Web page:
It’s Not That Hard To Write a Smartphone Operating System!

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It’s easier to write a mobile operating system than we’ve been led to believe, says Steve Brazier – and some of them will hit netbooks


Android’s price advantage

The other player to talk about is Google’s Android: “That has taken us by surprise,” said Brazier. “It’s done better than we would have expected. ” Google has done a much better job of entering the phone world than Microsoft, in particular by allowing a lot of customisation, said Brazier: “One Android phone does not look like another – and if you can differentiate well, you can retain margin and value.”

It’s got another advantage too: “It’s free.”

Everyone needs an Appstore

The biggest competitive feature for any smartphone right now is the number of applications in its Appstore – and Apple has a massive lead. But Brazier thinks it’s been over-rated: “I think there is a certain level of apps that you need, but once it gets beyond a certain number, it is irrelevant as a lot of it becomes junk.”

In the end, the appstore may have the opposite effect – eroding the difference between platforms, he said, as developers make up for any gaps in the operating system: “It is a pain for application developers to write to all these operating systems, but if there’s a million units out there, they will start.”

Changes on the netbook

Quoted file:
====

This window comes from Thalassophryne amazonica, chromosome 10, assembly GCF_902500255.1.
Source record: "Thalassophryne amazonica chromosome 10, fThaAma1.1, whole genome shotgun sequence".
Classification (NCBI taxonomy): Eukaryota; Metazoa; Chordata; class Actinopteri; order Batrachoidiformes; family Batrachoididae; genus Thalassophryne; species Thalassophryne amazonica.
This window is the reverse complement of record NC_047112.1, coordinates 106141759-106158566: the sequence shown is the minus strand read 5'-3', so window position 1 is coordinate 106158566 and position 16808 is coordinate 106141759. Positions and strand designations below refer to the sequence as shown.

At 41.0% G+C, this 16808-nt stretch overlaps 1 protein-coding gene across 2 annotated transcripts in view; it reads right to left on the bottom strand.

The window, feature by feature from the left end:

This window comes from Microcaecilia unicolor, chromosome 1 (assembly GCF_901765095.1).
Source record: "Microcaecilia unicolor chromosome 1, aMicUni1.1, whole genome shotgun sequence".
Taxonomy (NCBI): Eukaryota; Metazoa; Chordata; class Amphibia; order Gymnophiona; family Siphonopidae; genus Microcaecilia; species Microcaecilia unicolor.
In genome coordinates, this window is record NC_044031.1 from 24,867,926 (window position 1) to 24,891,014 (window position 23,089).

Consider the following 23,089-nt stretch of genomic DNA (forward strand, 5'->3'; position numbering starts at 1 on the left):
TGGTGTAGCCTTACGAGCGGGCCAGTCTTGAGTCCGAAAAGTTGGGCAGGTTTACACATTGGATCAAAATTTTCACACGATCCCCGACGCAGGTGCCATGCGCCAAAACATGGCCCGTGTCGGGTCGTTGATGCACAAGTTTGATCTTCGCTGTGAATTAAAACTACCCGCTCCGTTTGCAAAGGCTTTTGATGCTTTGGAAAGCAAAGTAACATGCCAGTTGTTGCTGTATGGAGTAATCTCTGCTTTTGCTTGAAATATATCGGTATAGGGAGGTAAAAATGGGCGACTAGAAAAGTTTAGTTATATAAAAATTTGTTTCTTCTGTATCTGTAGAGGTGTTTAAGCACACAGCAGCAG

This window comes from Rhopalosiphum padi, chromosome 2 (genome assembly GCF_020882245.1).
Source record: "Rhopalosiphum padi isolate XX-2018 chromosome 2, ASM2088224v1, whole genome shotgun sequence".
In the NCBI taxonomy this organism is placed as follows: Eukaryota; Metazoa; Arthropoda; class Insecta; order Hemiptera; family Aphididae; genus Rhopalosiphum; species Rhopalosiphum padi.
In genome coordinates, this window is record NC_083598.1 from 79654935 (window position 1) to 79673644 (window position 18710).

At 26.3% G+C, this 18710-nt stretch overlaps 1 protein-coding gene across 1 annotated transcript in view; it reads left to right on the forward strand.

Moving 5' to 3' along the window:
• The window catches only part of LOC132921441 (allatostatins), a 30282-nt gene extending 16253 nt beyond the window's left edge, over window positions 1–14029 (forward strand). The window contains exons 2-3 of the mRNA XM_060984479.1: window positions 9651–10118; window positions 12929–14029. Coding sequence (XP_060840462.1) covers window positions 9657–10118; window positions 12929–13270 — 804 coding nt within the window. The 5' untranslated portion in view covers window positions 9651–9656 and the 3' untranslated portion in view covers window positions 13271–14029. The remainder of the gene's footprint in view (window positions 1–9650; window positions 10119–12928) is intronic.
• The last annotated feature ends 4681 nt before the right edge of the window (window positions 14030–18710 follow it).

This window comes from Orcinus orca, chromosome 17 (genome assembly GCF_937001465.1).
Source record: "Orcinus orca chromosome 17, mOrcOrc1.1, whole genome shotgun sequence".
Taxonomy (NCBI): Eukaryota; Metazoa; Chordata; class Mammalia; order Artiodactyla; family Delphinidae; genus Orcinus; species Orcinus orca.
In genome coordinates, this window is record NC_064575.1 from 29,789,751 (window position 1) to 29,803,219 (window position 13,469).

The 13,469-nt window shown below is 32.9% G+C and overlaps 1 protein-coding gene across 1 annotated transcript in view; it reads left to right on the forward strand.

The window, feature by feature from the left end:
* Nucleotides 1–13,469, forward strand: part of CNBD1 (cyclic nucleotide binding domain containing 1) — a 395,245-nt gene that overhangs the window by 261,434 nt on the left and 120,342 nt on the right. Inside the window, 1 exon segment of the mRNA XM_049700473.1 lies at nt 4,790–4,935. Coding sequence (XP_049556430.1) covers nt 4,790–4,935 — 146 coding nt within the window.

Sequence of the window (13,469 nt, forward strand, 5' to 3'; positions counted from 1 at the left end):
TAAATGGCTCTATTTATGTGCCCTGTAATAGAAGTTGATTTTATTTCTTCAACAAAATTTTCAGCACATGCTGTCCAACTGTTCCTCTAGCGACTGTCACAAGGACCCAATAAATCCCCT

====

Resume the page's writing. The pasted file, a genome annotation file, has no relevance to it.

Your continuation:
Despite the resistance to change from Microsoft and Intel, there could be changes in netbooks, said Barzier. In particular, there could be new operating systems, alongside Android, which Acer is promising: “I wouldn’t be surprised to see other OSs appearing on PCs, maybe even ones we haven’t yet heard of.”

Most of these will be based on Linux at some level, of course, and they may take off more quickly in consumer markets, or where netbooks are designed for specific tasks, he said – despite the fact that for now, Microsoft has practically eliminated Linux from today’s netbook market.

“Microsoft saw off the short term threat, but it took a significant hit to its revenue, and for the first time it had to use price as a differentiator,” he said. “Microsoft was given an ultimatum: if you don’t reduce your prices we are going with Linux.”

Microsoft will push Windows 7 as a netbook operating system, but at the same time, Apple is becoming more established and visible, making it obvious to consumers that a choice is possible: “That’s another big risk coming up for Microsoft.”

In Part 1 of this interview, Brazier looked at the prospects for Nokia in the PC market. The Canalys Mobility Forum is on 17 November, at Heathrow, London.

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